“Of what use is beauty if it does not secure love?” she cried petulantly. “My husband——”
“You love him?”
“Not always,” she said, with a charming pout.
“At this moment?”
“At this moment I hate him!” She leaned forward with a swing of her lithe body, her eyes flashing. “I heard a whisper—I suspected—I set spies—I followed him.” She clasped her hands before her breast, then flung them apart with a vehement gesture of rage. “Oh, at this moment I could kill him!”
“Proceed, Condesa. What have I to do with lovers' quarrels?”
“Everything, if you will help me! Yes, we quarreled. He laughed at my tears. I vowed I would throw myself on your protection. He dared me to do so, and, though I was indeed afraid (for your name is a cause for shuddering in the plains, señor), I came. He must pay a ransom for me. Thus shall he be taught to value his wife.”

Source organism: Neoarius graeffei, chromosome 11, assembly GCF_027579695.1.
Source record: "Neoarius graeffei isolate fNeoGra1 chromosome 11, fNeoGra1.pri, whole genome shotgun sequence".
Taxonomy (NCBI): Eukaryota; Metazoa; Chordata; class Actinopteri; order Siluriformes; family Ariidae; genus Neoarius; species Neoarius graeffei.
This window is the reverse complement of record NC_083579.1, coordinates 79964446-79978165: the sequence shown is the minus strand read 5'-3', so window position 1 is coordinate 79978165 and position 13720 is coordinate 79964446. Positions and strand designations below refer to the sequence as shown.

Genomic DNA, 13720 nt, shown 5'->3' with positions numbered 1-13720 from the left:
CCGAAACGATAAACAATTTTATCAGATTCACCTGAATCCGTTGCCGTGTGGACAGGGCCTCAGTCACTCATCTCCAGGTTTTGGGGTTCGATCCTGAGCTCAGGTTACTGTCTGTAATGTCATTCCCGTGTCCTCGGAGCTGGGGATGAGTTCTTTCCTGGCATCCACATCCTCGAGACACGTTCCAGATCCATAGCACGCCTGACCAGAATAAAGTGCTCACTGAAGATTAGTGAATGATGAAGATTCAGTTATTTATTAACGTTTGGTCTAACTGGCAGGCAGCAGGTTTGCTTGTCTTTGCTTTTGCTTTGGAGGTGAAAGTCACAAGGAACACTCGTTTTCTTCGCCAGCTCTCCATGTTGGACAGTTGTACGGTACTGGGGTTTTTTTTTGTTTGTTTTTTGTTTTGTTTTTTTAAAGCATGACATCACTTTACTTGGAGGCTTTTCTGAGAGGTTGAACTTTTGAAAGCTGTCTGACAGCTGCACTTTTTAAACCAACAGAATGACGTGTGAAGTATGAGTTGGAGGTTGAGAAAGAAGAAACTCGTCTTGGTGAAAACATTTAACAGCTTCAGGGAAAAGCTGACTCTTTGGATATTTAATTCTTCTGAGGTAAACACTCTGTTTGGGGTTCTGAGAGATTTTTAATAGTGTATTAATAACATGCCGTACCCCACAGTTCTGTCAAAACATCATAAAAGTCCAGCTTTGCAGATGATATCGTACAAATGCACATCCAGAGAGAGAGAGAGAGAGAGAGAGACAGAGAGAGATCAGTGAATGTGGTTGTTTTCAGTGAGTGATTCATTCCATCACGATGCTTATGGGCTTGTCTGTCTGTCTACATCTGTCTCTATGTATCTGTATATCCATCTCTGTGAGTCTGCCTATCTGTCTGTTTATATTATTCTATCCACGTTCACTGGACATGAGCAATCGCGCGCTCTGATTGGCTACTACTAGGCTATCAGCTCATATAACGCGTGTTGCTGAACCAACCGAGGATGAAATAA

“Nay, Condesa; I could not have the heart to deprive him of your charming society. Figure to yourself his anxiety,” was the unexpected reply. “You shall be sent down to Castelleno to-morrow in safety.”
The beautiful face darkened. “I shall not go!” she cried imperiously. “I did not fancy you would be on the side of my husband. Remember,” with a witching glance at the dim figure in the corner, “you promised to help me.”
“I have not forgotten. Yet you must go to-morrow, though your departure will leave the mountains bleak indeed!”
“You are only a man, after all!” she exclaimed angrily. “The sins of one man are not sins in the eyes of another man. Perhaps you would feel less for him, if you knew more of what he says of you. Only last Sunday he vowed you were a coward.”
“Don Hugo takes much upon himself when he says that.” A changed note in the low voice frightened her.